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Feminist firms (Bennett, Stern & Wang 2019)

Absence of conflict of interest.

Citation

Bennett, B., Erel, I., Stern, L., & Wang, Z. (2019). Feminist firms. Ohio State University, Fisher College of Business Research Paper Series.

Highlights

  • The study's objective was to examine the impact of state Paid Family Leave laws on employee turnover. 

  • The study conducted a difference-in-difference analysis. The study used firm-level data from Compustat, a database with financial and accounting information on companies. The authors compared employee turnover outcomes of firms in states who had implemented Paid Family Leave laws to firms in states who did not through statistical analysis. 

  • The study found a positive statistically significant relationship between Paid Family Leave laws and reduced employee turnover.   

  • The quality of causal evidence presented in this report is low because the authors did not ensure that the groups being compared were similar before the intervention or include sufficient control variables to account for the characteristics of each firm. This means we are not confident that the estimated effects are attributable to Paid Family Leave; other factors are likely to have contributed.  

Intervention Examined

State Paid Family Leave (PFL) Laws

Features of the Intervention

State Paid Family Leave (PFL) laws require firms to provide paid leave for certain medical or family events to employees who work in the state. PFL laws that provide between four and twelve weeks of paid leave were enacted in California, Massachusetts, New Jersey, New York, Rhode Island, Washington and the District of Columbia between 2002 and 2018. As of the study date, PFL was in effect in only four of the states (CA, NJ, RI, and NY).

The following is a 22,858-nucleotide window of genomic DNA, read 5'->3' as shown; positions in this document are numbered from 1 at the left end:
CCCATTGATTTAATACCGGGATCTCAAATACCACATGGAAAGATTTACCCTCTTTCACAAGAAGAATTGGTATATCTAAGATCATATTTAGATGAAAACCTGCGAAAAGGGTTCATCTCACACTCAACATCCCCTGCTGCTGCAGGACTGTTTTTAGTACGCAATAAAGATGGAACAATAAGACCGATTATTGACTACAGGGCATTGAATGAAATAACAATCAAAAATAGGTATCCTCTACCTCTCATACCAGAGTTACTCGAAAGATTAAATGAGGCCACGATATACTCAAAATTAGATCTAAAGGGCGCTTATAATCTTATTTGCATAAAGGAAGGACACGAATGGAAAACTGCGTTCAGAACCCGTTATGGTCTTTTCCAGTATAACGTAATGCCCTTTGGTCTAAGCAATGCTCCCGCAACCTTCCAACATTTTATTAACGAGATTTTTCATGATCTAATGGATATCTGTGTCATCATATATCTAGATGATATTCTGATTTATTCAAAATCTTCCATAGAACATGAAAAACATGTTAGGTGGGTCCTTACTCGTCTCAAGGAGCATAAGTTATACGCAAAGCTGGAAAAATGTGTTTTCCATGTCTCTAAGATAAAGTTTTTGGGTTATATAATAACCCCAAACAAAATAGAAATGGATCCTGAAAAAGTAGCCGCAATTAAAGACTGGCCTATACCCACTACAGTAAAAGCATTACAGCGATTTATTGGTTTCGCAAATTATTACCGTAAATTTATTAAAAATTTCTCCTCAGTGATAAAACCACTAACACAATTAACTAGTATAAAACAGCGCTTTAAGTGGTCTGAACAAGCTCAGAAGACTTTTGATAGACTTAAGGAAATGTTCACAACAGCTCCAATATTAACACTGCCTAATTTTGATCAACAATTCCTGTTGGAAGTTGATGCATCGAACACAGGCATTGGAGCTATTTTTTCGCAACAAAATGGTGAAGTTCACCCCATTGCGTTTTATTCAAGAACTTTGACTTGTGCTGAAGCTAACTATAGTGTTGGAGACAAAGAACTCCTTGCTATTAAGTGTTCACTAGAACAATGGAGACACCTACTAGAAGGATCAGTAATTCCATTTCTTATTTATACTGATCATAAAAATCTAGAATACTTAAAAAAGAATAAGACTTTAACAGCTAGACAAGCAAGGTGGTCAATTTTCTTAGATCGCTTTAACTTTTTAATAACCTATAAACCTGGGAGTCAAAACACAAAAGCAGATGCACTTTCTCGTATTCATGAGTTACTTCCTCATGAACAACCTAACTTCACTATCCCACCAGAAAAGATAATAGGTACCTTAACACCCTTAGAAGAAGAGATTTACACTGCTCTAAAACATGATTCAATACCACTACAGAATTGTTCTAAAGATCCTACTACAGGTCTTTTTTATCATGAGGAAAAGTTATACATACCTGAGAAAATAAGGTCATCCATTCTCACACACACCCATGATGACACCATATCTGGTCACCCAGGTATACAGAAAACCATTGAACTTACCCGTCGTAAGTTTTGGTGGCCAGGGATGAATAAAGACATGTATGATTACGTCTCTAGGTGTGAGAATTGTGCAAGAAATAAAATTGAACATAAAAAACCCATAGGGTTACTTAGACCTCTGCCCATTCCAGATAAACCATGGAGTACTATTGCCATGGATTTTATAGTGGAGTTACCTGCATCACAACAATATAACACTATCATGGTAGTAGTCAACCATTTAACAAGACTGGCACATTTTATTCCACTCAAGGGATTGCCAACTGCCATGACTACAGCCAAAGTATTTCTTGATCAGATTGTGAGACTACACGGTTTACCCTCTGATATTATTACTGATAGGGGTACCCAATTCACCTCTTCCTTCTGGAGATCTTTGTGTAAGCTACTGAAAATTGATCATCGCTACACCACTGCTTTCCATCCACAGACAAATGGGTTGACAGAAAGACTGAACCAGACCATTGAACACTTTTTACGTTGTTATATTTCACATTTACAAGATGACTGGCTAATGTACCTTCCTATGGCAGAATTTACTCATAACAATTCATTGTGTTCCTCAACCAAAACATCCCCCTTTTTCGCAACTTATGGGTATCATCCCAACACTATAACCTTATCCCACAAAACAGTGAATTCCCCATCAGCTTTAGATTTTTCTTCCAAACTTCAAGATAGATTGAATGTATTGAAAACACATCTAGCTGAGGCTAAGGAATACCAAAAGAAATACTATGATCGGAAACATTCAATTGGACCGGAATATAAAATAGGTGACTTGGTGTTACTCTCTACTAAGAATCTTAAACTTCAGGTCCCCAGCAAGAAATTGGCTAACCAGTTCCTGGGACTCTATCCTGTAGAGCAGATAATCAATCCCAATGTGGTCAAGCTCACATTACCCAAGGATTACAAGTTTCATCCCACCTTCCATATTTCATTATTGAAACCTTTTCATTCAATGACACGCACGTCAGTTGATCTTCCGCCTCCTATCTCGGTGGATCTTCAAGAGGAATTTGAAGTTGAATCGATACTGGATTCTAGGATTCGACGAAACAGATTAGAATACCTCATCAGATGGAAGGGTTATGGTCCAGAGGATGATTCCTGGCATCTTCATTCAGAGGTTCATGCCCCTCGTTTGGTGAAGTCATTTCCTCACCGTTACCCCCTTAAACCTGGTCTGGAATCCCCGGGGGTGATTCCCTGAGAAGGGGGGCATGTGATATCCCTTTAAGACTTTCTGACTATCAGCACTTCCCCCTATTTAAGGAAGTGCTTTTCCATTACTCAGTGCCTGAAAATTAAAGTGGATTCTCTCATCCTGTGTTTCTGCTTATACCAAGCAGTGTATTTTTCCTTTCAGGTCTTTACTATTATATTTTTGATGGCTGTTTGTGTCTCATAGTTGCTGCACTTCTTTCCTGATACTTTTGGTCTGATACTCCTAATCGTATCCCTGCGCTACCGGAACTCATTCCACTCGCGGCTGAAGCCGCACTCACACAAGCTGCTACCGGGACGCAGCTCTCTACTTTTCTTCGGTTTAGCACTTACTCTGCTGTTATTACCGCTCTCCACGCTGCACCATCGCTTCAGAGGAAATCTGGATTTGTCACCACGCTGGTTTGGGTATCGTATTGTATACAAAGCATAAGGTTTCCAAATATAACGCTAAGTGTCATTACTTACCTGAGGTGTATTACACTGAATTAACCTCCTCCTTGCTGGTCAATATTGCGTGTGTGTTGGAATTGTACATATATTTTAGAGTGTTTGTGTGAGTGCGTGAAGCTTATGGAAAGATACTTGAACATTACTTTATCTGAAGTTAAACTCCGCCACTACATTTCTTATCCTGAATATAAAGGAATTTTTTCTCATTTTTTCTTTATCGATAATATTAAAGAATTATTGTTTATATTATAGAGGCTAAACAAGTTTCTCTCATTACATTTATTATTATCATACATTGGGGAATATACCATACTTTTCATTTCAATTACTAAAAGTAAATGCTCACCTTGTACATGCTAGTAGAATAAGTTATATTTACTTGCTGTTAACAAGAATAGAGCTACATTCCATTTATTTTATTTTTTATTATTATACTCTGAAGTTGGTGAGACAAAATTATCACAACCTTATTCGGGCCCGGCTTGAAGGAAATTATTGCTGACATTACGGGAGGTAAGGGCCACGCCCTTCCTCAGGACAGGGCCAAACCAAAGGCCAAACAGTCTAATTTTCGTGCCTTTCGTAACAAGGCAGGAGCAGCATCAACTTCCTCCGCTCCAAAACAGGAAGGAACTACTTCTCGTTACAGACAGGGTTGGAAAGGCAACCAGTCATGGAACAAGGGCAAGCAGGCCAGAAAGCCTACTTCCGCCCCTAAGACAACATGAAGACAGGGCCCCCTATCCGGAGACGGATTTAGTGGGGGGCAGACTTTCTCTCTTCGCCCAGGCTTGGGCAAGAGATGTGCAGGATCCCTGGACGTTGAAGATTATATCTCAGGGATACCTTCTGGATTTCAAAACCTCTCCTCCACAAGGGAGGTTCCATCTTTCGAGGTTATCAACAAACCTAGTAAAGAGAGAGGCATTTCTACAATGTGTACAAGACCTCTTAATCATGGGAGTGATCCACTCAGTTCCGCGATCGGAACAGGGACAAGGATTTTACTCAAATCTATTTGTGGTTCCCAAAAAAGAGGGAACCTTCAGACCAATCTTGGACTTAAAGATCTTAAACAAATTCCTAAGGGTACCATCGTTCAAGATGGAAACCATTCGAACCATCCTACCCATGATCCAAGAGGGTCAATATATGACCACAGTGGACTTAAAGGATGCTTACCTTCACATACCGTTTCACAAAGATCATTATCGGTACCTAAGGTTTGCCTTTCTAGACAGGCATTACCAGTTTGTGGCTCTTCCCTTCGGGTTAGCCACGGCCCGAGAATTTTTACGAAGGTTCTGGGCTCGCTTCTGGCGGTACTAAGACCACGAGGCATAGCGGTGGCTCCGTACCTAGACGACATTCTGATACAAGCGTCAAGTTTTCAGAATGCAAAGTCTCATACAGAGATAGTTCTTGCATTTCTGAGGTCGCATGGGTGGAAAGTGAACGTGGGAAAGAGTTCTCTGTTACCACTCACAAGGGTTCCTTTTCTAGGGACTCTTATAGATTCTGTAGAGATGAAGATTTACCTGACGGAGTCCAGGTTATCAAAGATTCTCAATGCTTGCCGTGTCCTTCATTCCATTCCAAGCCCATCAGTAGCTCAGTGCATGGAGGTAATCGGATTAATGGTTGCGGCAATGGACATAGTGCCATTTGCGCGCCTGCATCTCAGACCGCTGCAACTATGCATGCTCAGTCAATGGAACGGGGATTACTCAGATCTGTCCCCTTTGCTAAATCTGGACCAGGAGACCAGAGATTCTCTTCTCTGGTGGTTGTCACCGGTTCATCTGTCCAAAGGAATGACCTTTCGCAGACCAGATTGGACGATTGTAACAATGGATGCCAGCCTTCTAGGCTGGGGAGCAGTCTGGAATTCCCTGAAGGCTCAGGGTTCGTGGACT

Features of the Study

The study conducted a difference-in-difference analysis. The study used firm-level financial and accounting data from 74,191 firms on employee turnover from 2004-2018. The statistical analysis compared firms headquartered in states that implemented PFL in that time frame (the intervention group) to firms headquartered in states that had not yet adopted PFL (the comparison group).  

Findings

Employment

  • The study found a positive statistically significant relationship between Paid Family Leave laws and reduced employee turnover.   

Considerations for Interpreting the Findings

The authors accounted for some preexisting differences between the groups before the intervention (e.g.- cash and debts). However, the authors did not specify if they accounted for other factors that could have affected the difference between the treatment and comparison firms such as firm size, firm sector, changes in group composition or a pre-intervention measure on the outcome of interest. These differences between the groups—and not Paid Family Leave laws—could explain the observed differences in outcomes. 

In addition, the definition of the outcome should be noted. Employee Turnover in this study refers to a financial calculation of the percent of stock options cancelled scaled by the total options outstanding. 

Causal Evidence Rating

The quality of causal evidence presented in this report is low because the authors did not ensure that the groups being compared were similar before the intervention or include sufficient control variables. This means we are not confident that the estimated effects are attributable to Paid Family Leave; other factors are likely to have contributed.

Reviewed by CLEAR

February 2022